Josh Rauh, Terry Anderson, John Cogan, Rick Hanushek, Laurie Hodrick, Bob Hodrick, Nick Hope, Ken Judd, Tim Kane, Ed Lazear, Bobby McCormick, John Raisian, George Shultz, John Taylor, Yevgeniy Teryoshin
Joshua Rauh, Professor of Finance at the Stanford Graduate School of Business, discussed his work with Xavier Giroud on “State Taxation and the Reallocation of Business Activity: Evidence from Establishment-Level Data.”
Rauh first presented an overview of the debate on the effects of state business taxation on employment and business activity and the endogeneity issues in estimating these forces. State business taxation may depress economic activity and reallocate it across states by forming a wedge between pre-tax and after-tax profits but may, in principle, improve economic activity if it funds highly productive government investment. Rauh explores these effects using establishment level data on multi-state firms and estimates these effects by exploiting the fact that the corporate income tax affects C corporations, whereas pass-through entities are affected by personal income taxes, and these are changed by different states at different times. Rauh then exemplified the identification method and the role of differing apportionment factors across states on firms' tax burdens.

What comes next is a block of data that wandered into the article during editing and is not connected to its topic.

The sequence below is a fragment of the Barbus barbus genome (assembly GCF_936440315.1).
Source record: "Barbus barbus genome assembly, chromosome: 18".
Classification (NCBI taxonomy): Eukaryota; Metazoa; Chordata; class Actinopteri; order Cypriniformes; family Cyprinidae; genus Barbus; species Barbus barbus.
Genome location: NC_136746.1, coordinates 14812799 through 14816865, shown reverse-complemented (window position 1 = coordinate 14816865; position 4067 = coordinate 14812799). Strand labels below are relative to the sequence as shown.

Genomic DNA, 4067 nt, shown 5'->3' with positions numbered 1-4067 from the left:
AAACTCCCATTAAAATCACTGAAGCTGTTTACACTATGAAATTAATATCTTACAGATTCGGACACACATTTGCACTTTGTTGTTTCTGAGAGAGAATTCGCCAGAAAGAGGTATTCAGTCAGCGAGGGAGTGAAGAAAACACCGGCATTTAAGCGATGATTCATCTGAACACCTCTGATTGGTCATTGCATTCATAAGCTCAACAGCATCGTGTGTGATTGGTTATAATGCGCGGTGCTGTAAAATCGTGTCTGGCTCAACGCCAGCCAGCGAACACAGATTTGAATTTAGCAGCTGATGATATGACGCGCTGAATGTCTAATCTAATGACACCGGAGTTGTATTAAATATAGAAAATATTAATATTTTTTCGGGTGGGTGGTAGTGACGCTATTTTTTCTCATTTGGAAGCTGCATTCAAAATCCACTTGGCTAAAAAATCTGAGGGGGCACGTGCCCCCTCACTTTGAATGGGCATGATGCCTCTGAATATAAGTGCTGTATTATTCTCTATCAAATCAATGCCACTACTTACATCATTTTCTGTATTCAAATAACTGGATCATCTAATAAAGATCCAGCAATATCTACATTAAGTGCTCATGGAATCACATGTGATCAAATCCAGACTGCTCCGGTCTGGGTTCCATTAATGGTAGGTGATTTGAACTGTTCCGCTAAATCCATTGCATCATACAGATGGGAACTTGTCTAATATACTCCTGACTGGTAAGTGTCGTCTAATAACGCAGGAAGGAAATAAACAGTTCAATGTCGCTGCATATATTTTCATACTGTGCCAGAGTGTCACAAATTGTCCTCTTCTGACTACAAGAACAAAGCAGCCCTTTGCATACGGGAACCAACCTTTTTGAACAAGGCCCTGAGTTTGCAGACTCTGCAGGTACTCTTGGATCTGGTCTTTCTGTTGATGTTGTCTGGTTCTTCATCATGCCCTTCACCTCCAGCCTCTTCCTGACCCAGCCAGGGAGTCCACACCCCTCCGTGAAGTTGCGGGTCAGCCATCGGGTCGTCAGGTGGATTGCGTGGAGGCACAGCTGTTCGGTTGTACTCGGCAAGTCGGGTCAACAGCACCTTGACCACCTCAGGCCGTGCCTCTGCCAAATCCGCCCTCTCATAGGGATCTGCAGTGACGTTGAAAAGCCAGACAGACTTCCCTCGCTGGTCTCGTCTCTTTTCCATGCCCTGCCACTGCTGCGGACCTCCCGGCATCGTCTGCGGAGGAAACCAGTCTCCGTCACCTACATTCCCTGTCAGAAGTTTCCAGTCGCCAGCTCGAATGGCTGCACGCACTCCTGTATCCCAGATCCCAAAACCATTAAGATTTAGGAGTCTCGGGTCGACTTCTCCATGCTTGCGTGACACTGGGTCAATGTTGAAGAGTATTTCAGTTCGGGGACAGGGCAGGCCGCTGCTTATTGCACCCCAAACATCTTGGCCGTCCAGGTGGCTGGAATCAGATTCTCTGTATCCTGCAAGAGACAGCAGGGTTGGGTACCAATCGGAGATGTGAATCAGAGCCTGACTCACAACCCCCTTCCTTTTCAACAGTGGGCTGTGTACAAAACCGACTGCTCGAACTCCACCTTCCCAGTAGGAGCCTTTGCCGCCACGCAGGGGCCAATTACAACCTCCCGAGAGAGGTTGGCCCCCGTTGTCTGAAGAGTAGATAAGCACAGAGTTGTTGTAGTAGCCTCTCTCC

Rauh then reviews his results. A one percent increase in the state corporate income tax, which is on average a 20% increase in the state corporate tax rate, leads to the closing of .3% to .4% of C-corporations' establishments in the state within two years. A one percent increase in the state personal income tax leads to the closing of .2% to .3% of pass-through entities' establishments. Both tax increases also affect the employment rate at existing plants to the same magnitude but do not affect the alternate firm type. Of these effects, half are offset by reallocation across states indicating economically significant effects of tax competition across states.
Rauh concluded by discussing the robustness and external validity of the results. The results are robust to looking at only large tax changes, the narrative approach in the style of Romer and Romer (2010) leads to equivalent effects for all categories of tax changes, but he finds that small or single state firms do not respond to tax changes. He ended on a reminder that the results only capture the short run effects around local values.